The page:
New home sales of single-family homes declined 16.9% in February, reaching a record-low seasonally adjusted annual rate of 250,000 units, according to Commerce Department data released Wednesday.
“Today’s report is primarily a reflection of consumer uncertainty regarding the overall economy,” said Bob Nielsen, chairman of the National Association of Home Builders (NAHB) and a home builder from Reno, Nev. “A recent Gallup poll confirmed that the economy is Americans’ top concern right now. At the same time, even qualified buyers who are ready to make a purchase are facing frustrating challenges in terms of tight consumer lending conditions and inappropriately low appraisal values on new construction.”
The February seasonally-adjusted rate is the lowest since 1963, when records of new home sales began. The data fell short of economists’ estimates, which projected closer to 290,000 seasonally-adjusted units.
“February’s sales numbers add to the mounting evidence that the housing recovery is hesitating along with the inconsistent progress of the economic recovery,” acknowledged NAHB Chief Economist David Crowe. “Another problem, however, is consumer perceptions of where home values are headed, particularly when national indexes do not reflect local markets.” Meanwhile, he said, “The continuing fragile state of the housing market should serve as a flag of caution to policymakers who are considering major changes to the nation’s housing finance system and to crucial tax incentives for homeownership such as the mortgage interest deduction.”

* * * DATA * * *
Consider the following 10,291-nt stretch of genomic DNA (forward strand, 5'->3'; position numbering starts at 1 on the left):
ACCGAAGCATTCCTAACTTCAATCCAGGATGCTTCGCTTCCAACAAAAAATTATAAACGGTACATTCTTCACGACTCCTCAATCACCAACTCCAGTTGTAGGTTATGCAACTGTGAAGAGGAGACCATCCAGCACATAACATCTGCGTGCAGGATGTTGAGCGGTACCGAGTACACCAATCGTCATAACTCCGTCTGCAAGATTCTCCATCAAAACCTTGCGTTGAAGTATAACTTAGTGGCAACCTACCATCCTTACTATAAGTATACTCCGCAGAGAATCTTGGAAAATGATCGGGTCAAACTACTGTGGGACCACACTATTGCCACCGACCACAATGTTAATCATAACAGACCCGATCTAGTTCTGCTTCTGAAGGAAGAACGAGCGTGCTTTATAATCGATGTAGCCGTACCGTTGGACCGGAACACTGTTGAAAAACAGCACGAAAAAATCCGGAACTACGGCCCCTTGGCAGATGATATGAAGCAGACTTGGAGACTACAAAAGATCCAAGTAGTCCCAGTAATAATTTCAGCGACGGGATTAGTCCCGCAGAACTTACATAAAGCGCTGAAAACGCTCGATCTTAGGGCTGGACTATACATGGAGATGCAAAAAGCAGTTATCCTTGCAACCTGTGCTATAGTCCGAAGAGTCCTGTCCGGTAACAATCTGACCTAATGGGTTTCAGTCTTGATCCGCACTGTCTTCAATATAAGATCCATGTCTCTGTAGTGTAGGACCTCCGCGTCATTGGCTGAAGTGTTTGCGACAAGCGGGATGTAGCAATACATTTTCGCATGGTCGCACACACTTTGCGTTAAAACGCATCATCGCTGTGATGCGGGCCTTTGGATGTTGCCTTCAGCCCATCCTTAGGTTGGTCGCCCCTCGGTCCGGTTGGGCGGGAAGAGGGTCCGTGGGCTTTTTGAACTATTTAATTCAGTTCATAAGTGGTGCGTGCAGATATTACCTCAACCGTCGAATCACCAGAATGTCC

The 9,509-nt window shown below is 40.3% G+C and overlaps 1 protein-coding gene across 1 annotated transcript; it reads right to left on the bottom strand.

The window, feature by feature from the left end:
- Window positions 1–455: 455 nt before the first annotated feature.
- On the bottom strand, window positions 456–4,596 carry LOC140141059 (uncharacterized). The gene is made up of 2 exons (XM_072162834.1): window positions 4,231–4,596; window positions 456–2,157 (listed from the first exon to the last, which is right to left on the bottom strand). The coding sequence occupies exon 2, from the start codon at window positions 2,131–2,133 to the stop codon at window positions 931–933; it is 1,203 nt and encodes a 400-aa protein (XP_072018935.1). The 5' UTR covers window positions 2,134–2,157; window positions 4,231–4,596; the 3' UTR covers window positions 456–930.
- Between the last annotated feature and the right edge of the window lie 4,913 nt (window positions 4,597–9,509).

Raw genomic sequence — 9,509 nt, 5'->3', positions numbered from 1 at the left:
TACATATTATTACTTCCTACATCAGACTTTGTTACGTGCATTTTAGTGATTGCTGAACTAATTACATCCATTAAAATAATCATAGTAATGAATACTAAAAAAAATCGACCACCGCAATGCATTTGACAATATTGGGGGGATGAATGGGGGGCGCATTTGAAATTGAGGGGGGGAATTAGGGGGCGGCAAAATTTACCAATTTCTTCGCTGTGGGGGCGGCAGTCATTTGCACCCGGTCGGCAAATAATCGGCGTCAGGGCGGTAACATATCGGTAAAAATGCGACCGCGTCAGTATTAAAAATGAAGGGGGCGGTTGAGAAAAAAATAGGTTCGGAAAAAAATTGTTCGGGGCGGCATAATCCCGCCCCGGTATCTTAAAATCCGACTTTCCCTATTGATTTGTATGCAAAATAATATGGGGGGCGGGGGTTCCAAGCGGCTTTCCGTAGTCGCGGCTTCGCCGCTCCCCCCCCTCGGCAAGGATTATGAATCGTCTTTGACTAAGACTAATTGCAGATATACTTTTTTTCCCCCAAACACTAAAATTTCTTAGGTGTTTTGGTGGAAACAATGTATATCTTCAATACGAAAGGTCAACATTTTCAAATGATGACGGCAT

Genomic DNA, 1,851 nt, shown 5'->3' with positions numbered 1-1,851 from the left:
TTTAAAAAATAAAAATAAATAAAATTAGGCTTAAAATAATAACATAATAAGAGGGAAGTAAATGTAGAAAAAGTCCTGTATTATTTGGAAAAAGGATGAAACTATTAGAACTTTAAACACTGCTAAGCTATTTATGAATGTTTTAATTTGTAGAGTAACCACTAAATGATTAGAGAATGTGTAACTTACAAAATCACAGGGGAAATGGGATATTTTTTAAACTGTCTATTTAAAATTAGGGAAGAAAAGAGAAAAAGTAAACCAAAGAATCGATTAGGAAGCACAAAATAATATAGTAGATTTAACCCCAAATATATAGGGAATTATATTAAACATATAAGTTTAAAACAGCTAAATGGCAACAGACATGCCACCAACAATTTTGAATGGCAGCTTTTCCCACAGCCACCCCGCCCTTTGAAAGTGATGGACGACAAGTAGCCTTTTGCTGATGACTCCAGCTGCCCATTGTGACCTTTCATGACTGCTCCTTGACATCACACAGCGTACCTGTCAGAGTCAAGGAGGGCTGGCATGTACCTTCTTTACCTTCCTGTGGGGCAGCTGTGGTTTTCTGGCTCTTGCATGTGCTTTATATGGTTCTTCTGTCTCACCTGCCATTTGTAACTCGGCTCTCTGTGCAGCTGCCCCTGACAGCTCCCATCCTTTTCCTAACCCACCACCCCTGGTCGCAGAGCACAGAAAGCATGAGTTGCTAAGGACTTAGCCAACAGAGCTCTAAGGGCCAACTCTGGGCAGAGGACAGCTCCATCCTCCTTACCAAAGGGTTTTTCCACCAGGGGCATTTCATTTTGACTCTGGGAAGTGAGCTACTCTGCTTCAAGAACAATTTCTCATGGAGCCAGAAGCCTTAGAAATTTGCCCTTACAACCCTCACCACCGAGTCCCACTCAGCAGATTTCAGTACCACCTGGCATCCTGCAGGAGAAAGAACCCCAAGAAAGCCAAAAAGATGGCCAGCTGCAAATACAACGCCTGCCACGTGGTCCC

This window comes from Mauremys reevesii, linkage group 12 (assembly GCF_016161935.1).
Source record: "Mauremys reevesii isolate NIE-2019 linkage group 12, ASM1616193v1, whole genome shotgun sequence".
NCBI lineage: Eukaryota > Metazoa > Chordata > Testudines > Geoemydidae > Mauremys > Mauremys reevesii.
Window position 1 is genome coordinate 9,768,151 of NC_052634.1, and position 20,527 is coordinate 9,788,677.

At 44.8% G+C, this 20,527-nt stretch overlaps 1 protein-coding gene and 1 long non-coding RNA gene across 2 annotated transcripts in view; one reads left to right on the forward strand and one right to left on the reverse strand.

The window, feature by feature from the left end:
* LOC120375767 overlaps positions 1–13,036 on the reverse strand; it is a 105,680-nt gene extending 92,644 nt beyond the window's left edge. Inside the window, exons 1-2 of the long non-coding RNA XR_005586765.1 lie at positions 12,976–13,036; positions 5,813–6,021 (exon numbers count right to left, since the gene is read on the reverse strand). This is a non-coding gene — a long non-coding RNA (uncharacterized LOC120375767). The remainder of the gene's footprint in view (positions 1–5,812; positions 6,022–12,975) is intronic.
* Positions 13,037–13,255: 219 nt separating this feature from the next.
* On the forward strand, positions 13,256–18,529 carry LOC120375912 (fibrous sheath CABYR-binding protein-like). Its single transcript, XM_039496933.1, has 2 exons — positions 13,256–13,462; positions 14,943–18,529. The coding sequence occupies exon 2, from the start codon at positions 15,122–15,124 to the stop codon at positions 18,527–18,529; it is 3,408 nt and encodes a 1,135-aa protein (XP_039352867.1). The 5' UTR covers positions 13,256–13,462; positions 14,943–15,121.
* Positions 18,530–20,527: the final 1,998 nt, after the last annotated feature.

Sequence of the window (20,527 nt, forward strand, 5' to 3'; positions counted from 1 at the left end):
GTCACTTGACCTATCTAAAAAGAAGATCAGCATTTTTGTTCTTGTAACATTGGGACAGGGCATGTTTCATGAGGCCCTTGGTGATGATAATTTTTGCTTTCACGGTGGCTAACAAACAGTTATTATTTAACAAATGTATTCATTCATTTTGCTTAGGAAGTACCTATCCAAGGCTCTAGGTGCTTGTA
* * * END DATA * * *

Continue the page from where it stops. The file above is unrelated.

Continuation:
See the Commerce Department’s data release.
Written by Elizabeth Ecker